The game makes things easy by giving you a nice legend on the top of the screen. It also features a nice timeline with crisp and clear icons hinting toward key events in your civilisation. It even lets you know, in detail, which units may be idling about or which forces need to do some patrols. I will admit that I do not like to play with the controller as much as I thought I would. I have dabbled in how it plays with controllers on PC, but having the review copy on Xbox naturally required me to learn how to use the controller to its full extent. My ultimate gripe about it is how the analogue stick snaps to every hexagonal tile as you flick it. Instead of making it a direct replacement for the mouse, which I would have preferred, you literally have to flick the stick around and hope that you select the correct tile before making a move. It is a finicky solution that I would otherwise just have replaced with an actual cursor. With that said, I do recognise why this change had to be made. I suppose the issue with having it jump to interactable objects versus it just being a pointer comes from the sheer amount of things happening at all times. On console, this may just be the best solution of the bunch.
Another noticeable, albeit minor, sacrifice Firaxis had to make to get the game on console, comes by way of how it looks graphically. Civilization VI is a beautiful game through and through, however, there are obvious corners that had to be cut, and for good reason: a single game in Civilization VI can last entire days in terms of playtime. As civilisations grow larger and technology become more advanced, the map becomes rife with moving parts, whether it be armies marching across lands, trading vessels, or even flying vehicles doing patrols across your occupied territories. All of these require resources and can make even the strongest of computers hitch after a few days. Getting this far on the console would be way easier considering you can do it from your couch. The last thing you would want after all that time is a game that hitches while playing.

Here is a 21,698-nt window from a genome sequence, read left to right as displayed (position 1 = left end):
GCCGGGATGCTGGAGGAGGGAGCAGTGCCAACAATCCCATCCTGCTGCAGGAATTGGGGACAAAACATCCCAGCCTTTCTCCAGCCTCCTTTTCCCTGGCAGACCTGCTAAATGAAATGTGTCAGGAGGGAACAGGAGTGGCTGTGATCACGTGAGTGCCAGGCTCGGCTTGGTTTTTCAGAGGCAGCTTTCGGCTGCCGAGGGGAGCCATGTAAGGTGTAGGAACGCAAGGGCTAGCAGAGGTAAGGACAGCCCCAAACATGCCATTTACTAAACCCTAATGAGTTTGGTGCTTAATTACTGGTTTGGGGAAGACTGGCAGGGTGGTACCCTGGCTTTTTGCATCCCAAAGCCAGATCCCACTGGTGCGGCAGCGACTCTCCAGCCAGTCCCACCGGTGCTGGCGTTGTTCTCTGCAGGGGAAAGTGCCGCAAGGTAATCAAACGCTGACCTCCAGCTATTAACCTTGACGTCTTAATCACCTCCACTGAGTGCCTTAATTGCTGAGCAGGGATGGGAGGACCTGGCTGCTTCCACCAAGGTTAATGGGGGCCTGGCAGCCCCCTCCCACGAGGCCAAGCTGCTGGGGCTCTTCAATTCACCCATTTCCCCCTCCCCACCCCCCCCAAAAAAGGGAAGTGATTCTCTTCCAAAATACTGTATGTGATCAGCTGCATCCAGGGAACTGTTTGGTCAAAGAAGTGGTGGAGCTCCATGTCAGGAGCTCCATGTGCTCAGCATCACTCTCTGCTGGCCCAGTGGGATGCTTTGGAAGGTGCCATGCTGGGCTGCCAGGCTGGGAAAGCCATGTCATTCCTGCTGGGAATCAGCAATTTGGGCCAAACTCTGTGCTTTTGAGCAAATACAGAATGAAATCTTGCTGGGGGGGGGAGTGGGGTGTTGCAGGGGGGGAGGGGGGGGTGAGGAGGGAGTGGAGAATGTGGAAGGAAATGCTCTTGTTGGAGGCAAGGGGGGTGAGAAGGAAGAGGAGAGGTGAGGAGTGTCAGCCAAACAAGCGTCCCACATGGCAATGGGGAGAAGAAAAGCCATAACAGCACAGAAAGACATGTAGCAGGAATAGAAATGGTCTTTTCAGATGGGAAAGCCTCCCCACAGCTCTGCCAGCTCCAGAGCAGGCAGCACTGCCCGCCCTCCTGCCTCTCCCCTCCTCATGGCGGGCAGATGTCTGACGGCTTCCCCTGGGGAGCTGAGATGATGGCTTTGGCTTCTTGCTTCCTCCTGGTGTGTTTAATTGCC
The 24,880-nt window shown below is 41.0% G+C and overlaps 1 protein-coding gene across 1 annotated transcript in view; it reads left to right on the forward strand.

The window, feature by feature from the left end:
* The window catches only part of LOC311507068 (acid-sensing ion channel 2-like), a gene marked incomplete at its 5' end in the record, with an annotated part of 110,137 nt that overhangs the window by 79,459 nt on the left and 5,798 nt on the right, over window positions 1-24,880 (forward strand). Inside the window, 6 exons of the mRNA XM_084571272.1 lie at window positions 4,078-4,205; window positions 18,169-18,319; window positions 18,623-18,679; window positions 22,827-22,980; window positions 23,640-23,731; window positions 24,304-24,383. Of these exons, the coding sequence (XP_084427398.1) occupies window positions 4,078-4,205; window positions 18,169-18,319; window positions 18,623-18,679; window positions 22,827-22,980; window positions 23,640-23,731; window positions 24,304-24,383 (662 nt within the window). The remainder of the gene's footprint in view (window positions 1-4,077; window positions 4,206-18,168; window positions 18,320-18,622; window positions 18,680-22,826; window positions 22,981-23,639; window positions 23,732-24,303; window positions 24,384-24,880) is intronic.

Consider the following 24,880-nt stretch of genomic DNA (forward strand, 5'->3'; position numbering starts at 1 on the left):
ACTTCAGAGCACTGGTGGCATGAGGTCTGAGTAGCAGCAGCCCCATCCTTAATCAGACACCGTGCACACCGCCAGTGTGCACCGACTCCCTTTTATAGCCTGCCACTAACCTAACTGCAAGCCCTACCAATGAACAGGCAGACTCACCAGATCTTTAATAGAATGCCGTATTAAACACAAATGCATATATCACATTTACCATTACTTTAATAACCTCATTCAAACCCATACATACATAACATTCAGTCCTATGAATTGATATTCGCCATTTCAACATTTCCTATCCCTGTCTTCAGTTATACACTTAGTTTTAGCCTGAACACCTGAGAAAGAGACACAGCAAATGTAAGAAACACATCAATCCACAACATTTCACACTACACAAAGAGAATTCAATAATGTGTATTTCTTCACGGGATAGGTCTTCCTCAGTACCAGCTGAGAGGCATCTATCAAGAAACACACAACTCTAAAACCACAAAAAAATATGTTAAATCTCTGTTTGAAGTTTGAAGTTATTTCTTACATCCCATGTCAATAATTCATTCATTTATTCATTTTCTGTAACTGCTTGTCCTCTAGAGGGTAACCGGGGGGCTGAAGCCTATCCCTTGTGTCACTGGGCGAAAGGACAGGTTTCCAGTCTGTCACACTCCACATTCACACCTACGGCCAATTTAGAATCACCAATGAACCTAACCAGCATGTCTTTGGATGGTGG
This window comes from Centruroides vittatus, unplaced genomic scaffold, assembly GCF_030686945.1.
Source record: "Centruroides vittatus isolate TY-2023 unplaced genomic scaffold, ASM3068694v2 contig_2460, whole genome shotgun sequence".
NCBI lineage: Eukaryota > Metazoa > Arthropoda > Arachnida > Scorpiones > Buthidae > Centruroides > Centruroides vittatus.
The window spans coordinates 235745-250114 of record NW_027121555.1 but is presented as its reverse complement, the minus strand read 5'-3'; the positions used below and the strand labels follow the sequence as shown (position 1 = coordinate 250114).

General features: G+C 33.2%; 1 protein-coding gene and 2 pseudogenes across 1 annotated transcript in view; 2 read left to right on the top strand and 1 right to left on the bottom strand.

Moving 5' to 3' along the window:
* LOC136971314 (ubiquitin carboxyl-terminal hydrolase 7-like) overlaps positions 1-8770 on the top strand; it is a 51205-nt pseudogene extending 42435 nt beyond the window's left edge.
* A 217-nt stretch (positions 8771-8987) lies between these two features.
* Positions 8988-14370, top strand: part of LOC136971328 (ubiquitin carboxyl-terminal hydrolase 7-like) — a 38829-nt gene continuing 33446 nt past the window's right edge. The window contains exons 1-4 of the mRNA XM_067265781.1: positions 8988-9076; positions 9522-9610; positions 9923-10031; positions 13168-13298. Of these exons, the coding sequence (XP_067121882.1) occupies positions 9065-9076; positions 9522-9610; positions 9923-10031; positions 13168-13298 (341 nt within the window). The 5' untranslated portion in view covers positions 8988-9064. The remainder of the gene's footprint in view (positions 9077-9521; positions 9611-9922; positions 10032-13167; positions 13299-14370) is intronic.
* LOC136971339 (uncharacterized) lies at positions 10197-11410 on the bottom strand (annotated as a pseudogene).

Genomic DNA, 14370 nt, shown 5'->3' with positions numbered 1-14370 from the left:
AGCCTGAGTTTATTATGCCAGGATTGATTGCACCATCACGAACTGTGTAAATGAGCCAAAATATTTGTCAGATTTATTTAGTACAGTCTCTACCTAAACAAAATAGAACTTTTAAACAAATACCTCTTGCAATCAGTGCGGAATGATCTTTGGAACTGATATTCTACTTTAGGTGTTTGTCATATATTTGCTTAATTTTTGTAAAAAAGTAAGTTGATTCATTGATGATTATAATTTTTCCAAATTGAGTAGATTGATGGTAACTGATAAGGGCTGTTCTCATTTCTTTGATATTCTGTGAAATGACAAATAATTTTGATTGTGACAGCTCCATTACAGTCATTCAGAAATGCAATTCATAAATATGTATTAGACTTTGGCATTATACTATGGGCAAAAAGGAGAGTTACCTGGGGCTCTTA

Beyond some small visual sacrifices and a control scheme overhaul, the console port for Civilization VI is an excellent version of the title. The only real point of contest to even buying the title could come from the fact that, for some odd reason, Firaxis decided not to bundle the expansions with the base game – a practice most developers have adhered to for years when porting games to console. Personally, this is not a huge issue to me since I have only ever played the base game – which will easily net you hundreds of hours, if not more, for a single purchase. However, I have heard that its expansions greatly improve the game in ways that would make playing it without them a chore. Do with that what you will, however. As it stands, Civilization VI is a hell of a good time.
If you are hungry for a good 4X title, you need not look further than Sid Meier’s Civilization VI. Its namesake is the literal benchmark for 4X games for a reason, and Civilization VI only cemented this fact on PC, and now on console. Controls may take a bit to get used to, but other than that there are very few reasons I can give for you not to pick it up. Get it. Play it. I highly recommend it!
|Time Played||+25 Hours|
|Acquisition||Review code courtesy of 2K Games|
Junior Editor at Vamers. From Superman to Ironman; Bill Rizer to Sam Fisher and everything in-between, Edward loves it all. He is a Bachelor of Arts student and English Major specialising in Language and Literature. He is an avid writer and casual social networker with a flare for all things tech related.